“What was so scary was that it was such a precipitous drop,’’ said Lorenz, Audubon’s state director of research.

He doesn’t have a good explanation. A record cold spell in early 2011 is a possibility, he said, but one he mostly discounts because birds have nested in colder weather in the past.

Whatever the cause, many spoonbills have returned. Since January, at least 160 nests have been spotted on bay islands, more than double the number last year, and there may be more. Just last week, Lorenz and his small team of researchers tallied another 160-plus nests in Taylor Slough, first spotted during a fly-over by Everglades National Park biologists.

Nesting spoonbills are rarely seen from the air. The species builds its nests so deep under the mangrove canopy, it’s hard to catch even a glimpse of pink from a boat or plane. So several times a month during breeding season, Audubon researchers head out in small boats to wade through shoe-sucking mud and crawl through tangles of mangroves to count birds, eggs and fledglings.

Wading quietly onto East Key, Lorenz heard the spoonbills before he spotted them, a deep croaking not unlike a bullfrog.

“Hear that?” he said. “They’re barking at me.”

Audubon’s spoonbill studies date back to the 1930s, when the society dispatched an ecologist named Robert Porter Allen to help rescue a bird nearly obliterated by poachers who sold the prized pink plumes to hat makers. Allen would devote 38 years to studying their habits and flight patterns, producing a 1947 book, “The Flame Birds.’’

If the colorful name didn’t stick, Allen’s research showed the birds to be key gauges of the Glades’ complex and interconnected ecosystems. He charted the birds’ comeback after hunting was halted and Everglades National Park was created in 1947. Then he chronicled the birds’ decline again, as a building boom swept the Florida Keys in the 1970s, dredging up once rich feeding grounds.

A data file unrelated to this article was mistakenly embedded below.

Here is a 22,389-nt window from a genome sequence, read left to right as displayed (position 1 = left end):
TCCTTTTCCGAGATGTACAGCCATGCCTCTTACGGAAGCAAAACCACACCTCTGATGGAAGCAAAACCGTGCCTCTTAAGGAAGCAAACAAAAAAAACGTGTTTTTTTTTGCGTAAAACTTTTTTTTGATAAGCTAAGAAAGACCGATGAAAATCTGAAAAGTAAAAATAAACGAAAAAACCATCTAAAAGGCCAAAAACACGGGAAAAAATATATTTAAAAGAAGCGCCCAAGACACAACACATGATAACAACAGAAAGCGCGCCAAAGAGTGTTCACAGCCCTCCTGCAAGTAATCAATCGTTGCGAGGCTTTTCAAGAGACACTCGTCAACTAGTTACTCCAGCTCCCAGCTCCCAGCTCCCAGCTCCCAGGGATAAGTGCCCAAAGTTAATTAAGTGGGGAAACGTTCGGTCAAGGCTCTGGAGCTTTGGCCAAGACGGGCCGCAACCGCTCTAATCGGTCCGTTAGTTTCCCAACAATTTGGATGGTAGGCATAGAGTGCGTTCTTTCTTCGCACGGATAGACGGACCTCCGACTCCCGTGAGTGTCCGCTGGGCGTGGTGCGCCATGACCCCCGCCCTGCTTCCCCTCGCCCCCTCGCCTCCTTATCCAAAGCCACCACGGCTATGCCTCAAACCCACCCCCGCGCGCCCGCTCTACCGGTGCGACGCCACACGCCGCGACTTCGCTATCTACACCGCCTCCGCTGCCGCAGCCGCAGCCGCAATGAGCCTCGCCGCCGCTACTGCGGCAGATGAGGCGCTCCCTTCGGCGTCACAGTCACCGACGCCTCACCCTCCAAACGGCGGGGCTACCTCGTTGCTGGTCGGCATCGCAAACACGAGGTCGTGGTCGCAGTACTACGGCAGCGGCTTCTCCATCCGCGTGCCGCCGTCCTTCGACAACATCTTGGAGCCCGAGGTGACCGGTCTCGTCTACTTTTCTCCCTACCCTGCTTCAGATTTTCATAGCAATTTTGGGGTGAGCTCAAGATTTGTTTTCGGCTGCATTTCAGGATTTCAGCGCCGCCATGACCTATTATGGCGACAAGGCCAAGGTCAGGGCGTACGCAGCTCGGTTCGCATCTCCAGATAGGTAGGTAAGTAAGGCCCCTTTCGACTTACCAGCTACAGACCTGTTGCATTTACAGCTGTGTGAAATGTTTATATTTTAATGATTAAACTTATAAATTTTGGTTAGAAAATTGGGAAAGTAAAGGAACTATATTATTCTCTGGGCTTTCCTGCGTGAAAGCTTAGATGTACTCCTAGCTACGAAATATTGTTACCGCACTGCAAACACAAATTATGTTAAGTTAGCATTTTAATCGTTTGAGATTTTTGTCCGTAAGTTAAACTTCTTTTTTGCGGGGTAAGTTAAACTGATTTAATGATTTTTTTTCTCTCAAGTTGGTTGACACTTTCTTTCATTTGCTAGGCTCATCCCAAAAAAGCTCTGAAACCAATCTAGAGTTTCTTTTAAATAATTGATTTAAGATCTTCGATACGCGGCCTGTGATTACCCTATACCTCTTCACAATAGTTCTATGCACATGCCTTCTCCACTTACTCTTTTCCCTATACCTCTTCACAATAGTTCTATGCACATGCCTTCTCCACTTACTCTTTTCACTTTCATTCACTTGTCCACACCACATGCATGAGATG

Lorenz has been monitoring spoonbills for Audubon since 1989, linking the species’ continuing decline to roads, development and drainage projects that have siphoned off and altered the flow of fresh water to Florida Bay.

One project, the C-111 canal, has been particularly damaging. Dug in the 1960s to carry rockets from the defunct Aero-Jet plant in South Miami-Dade and increased in capacity in the 1980s to protect farms from flooding, the canal diverts fresh water that once flowed down Taylor Slough into Florida Bay, instead funneling it 20 miles east into Barnes Sound.

The C-111, which left the park’s southern wetlands too dry and northeast Florida Bay too salty, is now undergoing state and federal alterations to return water to areas abandoned by the spoonbill — help that Lorenz says can’t come soon enough.

Spoonbills, while ranked as a “species of special concern’’ by the state, aren’t considered endangered. Another population around Tampa Bay has steadily grown and now outnumbers the one in Florida Bay, which has steadily declined for decades.

Audubon’s annual surveys show that since a peak nesting count of 1,260 in 1979, nesting numbers fell to an average of around 500 from 2000 to 2005 and have continued slipping since. The 300-plus nests this year by no means amount to a major rebound but after last year, they do represent a pink flash of hope.

“It’s not just the birds we’re concerned about,’’ he said. “The spoonbill is the canary in the coal mine for Florida Bay.’’